Inspiring Cities to Break Down Solar Roadblocks
Across the United States, there are nearly 20,000 local municipal and county governments served by a complex system of over 5,000 electric utilities. Each local government sets and enforces electrical, structural, and fire codes, while each utility sets rates and resource plans in conjunction with regulatory agencies. These elements all influence PV project development processes and physical system designs.
The complexity and lack of uniformity of this policy landscape poses significant challenges to any national effort aimed at growing viable markets for cost-effective solar electricity. Installers and financiers that work across so many individual jurisdictions must deal with highly variable legal and process requirements that add significant time and uncertainty to solar projects.
In fact, recent analysis indicates the overhead costs charged by installers to account for marketing, permitting, inspection, interconnection, financing, installation, and system design typically account for 30-40 percent of the total installed cost of a rooftop PV system. Read more about RMI’s research on solar balance of system costs.
To address these costs, the US Department of Energy recently announced the latest element of their SunShot initiative, the “Rooftop Solar Challenge to Induce Market Transformation.” Backed by $12.5 million in funding support, this challenge adds to the $15 million in funding already directed toward reducing market barriers and non-hardware balance of system costs through standardized codes, software design tools, and regulatory approaches.
DOE’s Rooftop Challenge funds regional teams of local governments, utilities, and solar industry stakeholders to take real steps to improve market conditions for rooftop solar, focusing on four main areas:
- Transparent, consistent, and expedient permitting and interconnection process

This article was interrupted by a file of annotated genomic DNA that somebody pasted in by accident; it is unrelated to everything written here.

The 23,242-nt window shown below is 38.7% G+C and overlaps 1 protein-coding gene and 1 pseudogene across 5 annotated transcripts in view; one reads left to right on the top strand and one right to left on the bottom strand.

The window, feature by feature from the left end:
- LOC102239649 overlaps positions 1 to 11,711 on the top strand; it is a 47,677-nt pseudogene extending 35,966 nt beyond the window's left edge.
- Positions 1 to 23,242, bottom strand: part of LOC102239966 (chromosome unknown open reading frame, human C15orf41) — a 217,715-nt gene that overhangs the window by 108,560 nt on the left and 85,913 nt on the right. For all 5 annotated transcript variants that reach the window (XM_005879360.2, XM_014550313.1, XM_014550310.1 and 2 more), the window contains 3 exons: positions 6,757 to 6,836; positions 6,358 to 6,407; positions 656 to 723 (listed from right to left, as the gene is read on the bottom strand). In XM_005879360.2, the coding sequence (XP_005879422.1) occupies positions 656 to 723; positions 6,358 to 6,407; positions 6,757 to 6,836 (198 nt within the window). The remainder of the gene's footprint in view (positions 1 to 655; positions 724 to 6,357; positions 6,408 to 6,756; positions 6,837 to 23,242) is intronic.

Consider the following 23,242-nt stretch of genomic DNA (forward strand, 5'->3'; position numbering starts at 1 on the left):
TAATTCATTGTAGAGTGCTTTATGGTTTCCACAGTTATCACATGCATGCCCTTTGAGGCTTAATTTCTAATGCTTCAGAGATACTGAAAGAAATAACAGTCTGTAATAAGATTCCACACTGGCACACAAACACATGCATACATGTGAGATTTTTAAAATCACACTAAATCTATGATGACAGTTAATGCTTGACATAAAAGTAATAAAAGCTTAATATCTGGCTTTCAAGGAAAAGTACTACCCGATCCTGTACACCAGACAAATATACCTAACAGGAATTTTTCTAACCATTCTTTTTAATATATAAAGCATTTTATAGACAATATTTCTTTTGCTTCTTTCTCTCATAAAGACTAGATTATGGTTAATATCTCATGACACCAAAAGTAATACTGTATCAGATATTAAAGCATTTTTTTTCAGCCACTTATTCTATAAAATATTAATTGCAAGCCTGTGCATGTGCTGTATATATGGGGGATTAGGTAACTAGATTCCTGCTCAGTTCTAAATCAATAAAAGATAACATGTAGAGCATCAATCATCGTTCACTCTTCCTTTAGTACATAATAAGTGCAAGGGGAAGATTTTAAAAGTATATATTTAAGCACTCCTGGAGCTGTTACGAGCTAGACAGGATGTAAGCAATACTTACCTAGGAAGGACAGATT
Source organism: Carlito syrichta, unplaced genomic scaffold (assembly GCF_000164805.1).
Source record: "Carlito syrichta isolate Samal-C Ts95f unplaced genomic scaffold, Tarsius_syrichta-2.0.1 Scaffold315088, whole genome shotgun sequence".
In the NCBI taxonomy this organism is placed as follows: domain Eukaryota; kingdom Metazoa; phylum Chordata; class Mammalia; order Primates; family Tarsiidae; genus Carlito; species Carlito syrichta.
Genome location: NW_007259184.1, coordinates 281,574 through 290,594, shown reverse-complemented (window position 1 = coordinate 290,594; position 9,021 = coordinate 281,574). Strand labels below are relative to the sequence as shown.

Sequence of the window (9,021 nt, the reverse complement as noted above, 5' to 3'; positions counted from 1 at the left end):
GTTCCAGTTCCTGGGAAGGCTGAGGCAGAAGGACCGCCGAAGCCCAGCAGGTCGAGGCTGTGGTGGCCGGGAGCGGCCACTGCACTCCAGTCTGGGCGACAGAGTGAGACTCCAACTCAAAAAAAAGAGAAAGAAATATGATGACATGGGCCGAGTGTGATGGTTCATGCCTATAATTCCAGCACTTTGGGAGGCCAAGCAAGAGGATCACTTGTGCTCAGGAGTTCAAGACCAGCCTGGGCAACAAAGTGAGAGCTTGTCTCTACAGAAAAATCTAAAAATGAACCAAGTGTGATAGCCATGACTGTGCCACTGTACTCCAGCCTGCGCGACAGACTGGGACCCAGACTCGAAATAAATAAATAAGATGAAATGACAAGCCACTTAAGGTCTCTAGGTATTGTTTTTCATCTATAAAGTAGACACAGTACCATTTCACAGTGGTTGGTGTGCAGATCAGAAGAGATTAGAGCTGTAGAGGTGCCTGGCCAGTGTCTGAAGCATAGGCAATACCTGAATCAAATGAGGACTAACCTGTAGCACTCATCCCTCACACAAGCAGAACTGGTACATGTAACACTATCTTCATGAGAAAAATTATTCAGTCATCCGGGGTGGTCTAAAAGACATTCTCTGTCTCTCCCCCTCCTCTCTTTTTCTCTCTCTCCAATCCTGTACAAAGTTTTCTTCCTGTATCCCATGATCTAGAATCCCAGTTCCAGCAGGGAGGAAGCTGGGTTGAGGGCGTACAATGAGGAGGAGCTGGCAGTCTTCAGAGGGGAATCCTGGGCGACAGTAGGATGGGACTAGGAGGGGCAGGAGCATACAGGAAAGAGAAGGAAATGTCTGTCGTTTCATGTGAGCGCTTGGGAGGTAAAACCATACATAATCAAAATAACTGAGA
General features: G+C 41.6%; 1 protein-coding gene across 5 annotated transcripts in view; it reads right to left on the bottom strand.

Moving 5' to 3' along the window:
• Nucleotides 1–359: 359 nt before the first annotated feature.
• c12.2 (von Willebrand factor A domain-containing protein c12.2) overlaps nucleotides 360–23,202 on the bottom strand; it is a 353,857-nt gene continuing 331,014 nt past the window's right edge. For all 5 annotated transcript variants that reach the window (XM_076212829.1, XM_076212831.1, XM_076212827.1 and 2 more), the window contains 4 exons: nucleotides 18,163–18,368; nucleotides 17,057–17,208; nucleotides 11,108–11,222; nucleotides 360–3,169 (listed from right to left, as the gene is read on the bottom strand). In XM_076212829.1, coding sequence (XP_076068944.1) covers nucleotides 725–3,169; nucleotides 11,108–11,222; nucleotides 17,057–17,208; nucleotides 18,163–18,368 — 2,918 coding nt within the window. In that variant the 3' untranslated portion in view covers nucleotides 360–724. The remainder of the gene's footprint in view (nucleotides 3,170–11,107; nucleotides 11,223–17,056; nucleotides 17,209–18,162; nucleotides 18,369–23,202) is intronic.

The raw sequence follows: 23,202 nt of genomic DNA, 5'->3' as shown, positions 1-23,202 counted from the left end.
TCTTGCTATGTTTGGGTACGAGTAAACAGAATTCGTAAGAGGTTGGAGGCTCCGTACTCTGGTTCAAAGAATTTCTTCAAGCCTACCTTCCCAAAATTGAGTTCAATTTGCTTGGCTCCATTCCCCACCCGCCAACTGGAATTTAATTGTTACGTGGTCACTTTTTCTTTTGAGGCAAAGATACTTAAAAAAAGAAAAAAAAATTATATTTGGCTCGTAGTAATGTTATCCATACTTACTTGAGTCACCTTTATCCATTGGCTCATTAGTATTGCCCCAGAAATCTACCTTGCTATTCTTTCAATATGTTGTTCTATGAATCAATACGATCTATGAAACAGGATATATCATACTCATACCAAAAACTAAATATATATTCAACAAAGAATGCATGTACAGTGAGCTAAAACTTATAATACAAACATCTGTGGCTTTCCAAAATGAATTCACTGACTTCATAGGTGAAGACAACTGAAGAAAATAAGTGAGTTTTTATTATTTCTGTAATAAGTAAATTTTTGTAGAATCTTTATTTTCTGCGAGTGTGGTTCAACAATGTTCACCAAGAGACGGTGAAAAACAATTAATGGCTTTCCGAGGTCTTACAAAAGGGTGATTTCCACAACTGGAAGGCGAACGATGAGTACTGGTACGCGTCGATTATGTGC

- Improved net metering and interconnection standards
- Alternative financing mechanisms and resolution of legal issues
- Removal of siting restrictions and incorporation of favorable code provisions
The challenge format is intended to reward innovative and locally applicable solutions to the biggest barriers to solar market development. At the same time, the requirement that participating teams must represent populations of at least 500,000 people is designed to improve regional consistency of processes, reducing the variability described above.
This program builds on RMI’s collaboration with DOE that began at RMI’s balance of system charrette (DOE was a key sponsor) and continued with DOE’s February 2011 workshop on solar process costs, which RMI facilitated. The latter directly informed the recently announced challenge.
“This is an exciting announcement, and consistent with RMI’s understanding of the critical scaling barriers for the solar industry,” said Ned Harvey, Chief Operating Officer at RMI.
If these programs are successful in encouraging local governments to streamline their approach to solar, this could accelerate the emergence of new local markets and promote ongoing cost reduction, propelling the US to regain a global leadership role in solar. RMI will be supporting these DOE efforts through ongoing partnerships with private businesses and stakeholder organizations.